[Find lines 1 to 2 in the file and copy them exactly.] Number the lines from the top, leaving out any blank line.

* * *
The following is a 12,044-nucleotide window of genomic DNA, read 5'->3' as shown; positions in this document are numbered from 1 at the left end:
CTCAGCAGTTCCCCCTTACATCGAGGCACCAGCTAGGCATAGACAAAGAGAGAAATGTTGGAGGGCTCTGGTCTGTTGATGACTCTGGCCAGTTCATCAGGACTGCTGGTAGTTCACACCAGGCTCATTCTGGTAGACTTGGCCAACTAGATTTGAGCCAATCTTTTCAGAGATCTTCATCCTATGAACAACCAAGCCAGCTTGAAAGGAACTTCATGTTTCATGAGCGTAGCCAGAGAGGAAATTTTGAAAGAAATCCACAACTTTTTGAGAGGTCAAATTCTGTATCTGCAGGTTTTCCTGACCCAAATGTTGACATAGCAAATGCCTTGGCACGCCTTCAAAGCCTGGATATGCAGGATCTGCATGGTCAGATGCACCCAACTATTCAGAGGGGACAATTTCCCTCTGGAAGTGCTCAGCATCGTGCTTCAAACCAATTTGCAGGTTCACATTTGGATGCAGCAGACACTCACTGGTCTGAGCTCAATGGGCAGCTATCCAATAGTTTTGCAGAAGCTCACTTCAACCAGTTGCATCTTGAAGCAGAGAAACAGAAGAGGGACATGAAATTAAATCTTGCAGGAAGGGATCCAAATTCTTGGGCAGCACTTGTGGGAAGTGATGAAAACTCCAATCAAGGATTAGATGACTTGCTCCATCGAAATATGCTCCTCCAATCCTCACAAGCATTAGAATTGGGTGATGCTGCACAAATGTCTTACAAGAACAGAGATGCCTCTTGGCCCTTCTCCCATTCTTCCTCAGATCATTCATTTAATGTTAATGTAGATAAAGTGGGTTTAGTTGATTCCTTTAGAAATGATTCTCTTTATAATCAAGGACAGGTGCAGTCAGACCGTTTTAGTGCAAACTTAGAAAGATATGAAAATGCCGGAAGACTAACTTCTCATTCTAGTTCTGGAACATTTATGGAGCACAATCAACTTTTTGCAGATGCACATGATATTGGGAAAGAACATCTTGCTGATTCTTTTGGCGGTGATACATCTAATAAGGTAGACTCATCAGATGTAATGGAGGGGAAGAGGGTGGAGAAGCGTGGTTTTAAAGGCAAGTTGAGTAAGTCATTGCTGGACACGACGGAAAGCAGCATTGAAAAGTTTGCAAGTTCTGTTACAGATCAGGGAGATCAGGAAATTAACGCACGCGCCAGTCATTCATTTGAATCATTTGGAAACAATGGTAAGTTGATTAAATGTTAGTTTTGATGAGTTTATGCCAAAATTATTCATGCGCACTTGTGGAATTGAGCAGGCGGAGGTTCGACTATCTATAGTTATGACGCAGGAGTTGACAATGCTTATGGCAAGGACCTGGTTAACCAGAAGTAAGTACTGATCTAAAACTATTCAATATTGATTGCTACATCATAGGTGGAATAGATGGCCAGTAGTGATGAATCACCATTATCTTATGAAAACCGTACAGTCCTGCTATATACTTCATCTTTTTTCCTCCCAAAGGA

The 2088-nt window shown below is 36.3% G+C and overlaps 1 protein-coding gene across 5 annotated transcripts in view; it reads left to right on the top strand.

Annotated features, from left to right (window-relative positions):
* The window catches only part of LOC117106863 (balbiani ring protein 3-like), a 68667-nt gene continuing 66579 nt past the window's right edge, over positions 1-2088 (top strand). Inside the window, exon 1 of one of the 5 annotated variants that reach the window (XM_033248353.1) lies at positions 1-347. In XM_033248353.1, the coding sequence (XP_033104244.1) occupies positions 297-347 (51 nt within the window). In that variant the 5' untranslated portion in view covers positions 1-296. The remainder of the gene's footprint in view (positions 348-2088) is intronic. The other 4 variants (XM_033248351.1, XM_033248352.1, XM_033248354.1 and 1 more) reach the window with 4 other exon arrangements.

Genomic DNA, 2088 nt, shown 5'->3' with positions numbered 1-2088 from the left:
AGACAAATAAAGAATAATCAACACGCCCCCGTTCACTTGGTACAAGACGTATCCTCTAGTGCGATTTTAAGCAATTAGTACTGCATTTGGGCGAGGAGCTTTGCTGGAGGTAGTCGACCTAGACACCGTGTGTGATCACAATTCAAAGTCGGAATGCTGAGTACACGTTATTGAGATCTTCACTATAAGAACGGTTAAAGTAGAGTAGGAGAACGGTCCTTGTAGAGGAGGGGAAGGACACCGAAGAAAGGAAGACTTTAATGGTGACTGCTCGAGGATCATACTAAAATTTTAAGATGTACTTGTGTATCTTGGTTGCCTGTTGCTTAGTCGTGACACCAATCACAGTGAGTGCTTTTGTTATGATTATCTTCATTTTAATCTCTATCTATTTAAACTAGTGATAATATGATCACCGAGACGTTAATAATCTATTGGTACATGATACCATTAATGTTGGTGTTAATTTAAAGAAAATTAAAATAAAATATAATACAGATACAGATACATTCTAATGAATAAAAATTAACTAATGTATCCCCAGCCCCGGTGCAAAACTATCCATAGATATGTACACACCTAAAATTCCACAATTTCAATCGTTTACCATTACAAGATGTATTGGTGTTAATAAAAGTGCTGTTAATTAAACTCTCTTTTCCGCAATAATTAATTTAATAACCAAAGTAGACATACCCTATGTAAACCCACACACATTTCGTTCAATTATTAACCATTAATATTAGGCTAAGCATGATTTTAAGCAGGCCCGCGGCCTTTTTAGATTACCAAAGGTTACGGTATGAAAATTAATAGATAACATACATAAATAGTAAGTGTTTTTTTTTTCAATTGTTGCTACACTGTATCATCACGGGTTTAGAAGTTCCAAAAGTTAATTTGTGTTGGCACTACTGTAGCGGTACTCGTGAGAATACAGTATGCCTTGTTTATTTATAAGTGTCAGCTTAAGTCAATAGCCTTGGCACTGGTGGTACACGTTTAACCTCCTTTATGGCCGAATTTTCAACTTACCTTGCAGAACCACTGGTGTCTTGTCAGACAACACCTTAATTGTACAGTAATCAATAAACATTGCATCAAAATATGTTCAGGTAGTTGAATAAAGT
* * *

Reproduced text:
The following is a 12,044-nucleotide window of genomic DNA, read 5'->3' as shown; positions in this document are numbered from 1 at the left end:
CTCAGCAGTTCCCCCTTACATCGAGGCACCAGCTAGGCATAGACAAAGAGAGAAATGTTGGAGGGCTCTGGTCTGTTGATGACTCTGGCCAGTTCATCAGGACTGCTGGTAGTTCACACCAGGCTCATTCTGGTAGACTTGGCCAACTAGATTTGAGCCAATCTTTTCAGAGATCTTCATCCTATGAACAACCAAGCCAGCTTGAAAGGAACTTCATGTTTCATGAGCGTAGCCAGAGAGGAAATTTTGAAAGAAATCCACAACTTTTTGAGAGGTCAAATTCTGTATCTGCAGGTTTTCCTGACCCAAATGTTGACATAGCAAATGCCTTGGCACGCCTTCAAAGCCTGGATATGCAGGATCTGCATGGTCAGATGCACCCAACTATTCAGAGGGGACAATTTCCCTCTGGAAGTGCTCAGCATCGTGCTTCAAACCAATTTGCAGGTTCACATTTGGATGCAGCAGACACTCACTGGTCTGAGCTCAATGGGCAGCTATCCAATAGTTTTGCAGAAGCTCACTTCAACCAGTTGCATCTTGAAGCAGAGAAACAGAAGAGGGACATGAAATTAAATCTTGCAGGAAGGGATCCAAATTCTTGGGCAGCACTTGTGGGAAGTGATGAAAACTCCAATCAAGGATTAGATGACTTGCTCCATCGAAATATGCTCCTCCAATCCTCACAAGCATTAGAATTGGGTGATGCTGCACAAATGTCTTACAAGAACAGAGATGCCTCTTGGCCCTTCTCCCATTCTTCCTCAGATCATTCATTTAATGTTAATGTAGATAAAGTGGGTTTAGTTGATTCCTTTAGAAATGATTCTCTTTATAATCAAGGACAGGTGCAGTCAGACCGTTTTAGTGCAAACTTAGAAAGATATGAAAATGCCGGAAGACTAACTTCTCATTCTAGTTCTGGAACATTTATGGAGCACAATCAACTTTTTGCAGATGCACATGATATTGGGAAAGAACATCTTGCTGATTCTTTTGGCGGTGATACATCTAATAAGGTAGACTCATCAGATGTAATGGAGGGGAAGAGGGTGGAGAAGCGTGGTTTTAAAGGCAAGTTGAGTAAGTCATTGCTGGACACGACGGAAAGCAGCATTGAAAAGTTTGCAAGTTCTGTTACAGATCAGGGAGATCAGGAAATTAACGCACGCGCCAGTCATTCATTTGAATCATTTGGAAACAATGGTAAGTTGATTAAATGTTAGTTTTGATGAGTTTATGCCAAAATTATTCATGCGCACTTGTGGAATTGAGCAGGCGGAGGTTCGACTATCTATAGTTATGACGCAGGAGTTGACAATGCTTATGGCAAGGACCTGGTTAACCAGAAGTAAGTACTGATCTAAAACTATTCAATATTGATTGCTACATCATAGGTGGAATAGATGGCCAGTAGTGATGAATCACCATTATCTTATGAAAACCGTACAGTCCTGCTATATACTTCATCTTTTTTCCTCCCAAAGGA